KAMERA \ camera \ カメラ
KŌHĪ \ coffee \ コーヒー
MIRUKU \ milk \ ミルク
SARON \ salon \ サロン
TAKUSHĪ \ taxi \ タクシー
JapanglishIN NEON: カメラ = KA (カ) ME (メ)RA (ラ) = CAMERA
Entries listed as follows: Japanese Romaji CAPITALISED \ English word bolded \ Japanese Katakana カタカナ
Followed by the definition and/or notes. *Transliterations correspond to Japanese phonetics ; the Japanese accent.
As this is a source for people searching for JAPANGLISH translations, entries are listed in alphabetic order according to their Japanese Romaji (Romanized) spelling. Therefore the Japanglish for ICE CREAM, for example, would be not be found under "I" but instead under A, as the Romaji transliteration places it as AISU KURĪMU.
Romaji vowels shown with a macron (-) above them ( Ā ā Ē ē Ī ī Ō ō Ū ū ) indicate an extension of the vowel sound.
Japanese vowel sounds/pronunciation:
a always ä (ah) as in HOT; never as ă in HAT or ā in HATE.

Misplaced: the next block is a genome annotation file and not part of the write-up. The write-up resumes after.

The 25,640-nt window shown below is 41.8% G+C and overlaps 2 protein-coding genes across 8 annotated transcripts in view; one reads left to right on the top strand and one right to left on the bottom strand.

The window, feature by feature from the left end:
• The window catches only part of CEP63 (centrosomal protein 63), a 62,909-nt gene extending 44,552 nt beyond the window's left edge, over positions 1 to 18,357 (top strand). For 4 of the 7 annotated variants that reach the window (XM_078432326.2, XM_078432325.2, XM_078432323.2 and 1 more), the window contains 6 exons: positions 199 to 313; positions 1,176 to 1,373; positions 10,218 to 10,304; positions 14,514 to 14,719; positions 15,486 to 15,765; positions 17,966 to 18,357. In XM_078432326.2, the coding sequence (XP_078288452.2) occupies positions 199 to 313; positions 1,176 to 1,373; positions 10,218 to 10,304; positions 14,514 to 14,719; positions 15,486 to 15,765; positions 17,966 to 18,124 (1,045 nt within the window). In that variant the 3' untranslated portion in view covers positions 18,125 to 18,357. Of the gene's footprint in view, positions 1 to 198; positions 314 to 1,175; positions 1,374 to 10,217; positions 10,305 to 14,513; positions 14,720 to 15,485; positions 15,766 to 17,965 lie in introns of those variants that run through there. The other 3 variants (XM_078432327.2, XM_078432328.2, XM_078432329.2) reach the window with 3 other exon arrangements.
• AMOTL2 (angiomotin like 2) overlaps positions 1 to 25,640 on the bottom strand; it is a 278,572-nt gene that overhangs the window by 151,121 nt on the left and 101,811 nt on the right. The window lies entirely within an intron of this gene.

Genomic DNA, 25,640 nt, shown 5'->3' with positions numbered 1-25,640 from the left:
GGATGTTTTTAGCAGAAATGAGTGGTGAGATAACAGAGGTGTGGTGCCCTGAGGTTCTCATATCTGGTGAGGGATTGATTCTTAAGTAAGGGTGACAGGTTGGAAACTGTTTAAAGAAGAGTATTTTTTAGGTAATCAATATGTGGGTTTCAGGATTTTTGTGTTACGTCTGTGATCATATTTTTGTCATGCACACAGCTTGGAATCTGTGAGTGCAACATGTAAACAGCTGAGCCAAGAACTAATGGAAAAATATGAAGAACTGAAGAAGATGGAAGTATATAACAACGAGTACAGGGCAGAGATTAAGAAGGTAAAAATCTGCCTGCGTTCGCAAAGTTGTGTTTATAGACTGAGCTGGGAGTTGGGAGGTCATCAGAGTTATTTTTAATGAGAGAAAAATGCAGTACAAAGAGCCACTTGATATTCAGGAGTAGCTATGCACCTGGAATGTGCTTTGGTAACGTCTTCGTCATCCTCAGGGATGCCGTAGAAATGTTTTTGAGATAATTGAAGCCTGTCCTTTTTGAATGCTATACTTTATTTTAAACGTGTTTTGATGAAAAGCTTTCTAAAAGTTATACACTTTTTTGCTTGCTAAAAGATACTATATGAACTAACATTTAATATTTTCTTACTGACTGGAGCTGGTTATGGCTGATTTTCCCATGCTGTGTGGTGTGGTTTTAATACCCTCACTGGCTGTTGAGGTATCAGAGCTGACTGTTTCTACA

e always ĕ as in TEN; never as ē (or double ee) in TEEN.
i always ē (or double ee) as in TEEN; never as the ĭ in SIN or īin TIME.
o always ō (oh) as in NO; never as the ŏ in NOT.
u always ū (or double oo) as in SOON; never as ŭ in SUN.
Japanese consonants are always followed by a partner vowel sound. With the exception of words ending in N, words which in English would end in a consonant have an additional vowel sound attached. R, for example, is always RA, RI, RU, RE or RO. The R ending of "beer", therefore, becomes RU, resulting in the Japanglish word bee-RU.
Certain English sounds do not exist in the Japanese language. Replacement pronunciations for those sounds result in unusual transliterations. The L - R switch noted above is perhaps the most well known example. Another is the S sound when preceding a double EE sound (the Japanese "i" vowel sound). The replacement pronunciation turns "seat" into the Japanglish SHEET (SHĪTO \ シート) or "seal" into the Japanglish SHEEL (SHĪRU \ シール) *note the partner vowel sound attached to the end, changing the words to shīTO and shīRU, as discussed above).
C is nonexistent on its own. S covers the C sound of CENT.
K covers the C sound of CAN. C only appears with H to form the Japanese CHI sound (Katakana チ \ Hiragana ち) as in CHEEse or the variants CHE (CHEck) and CHO (CHOcolate).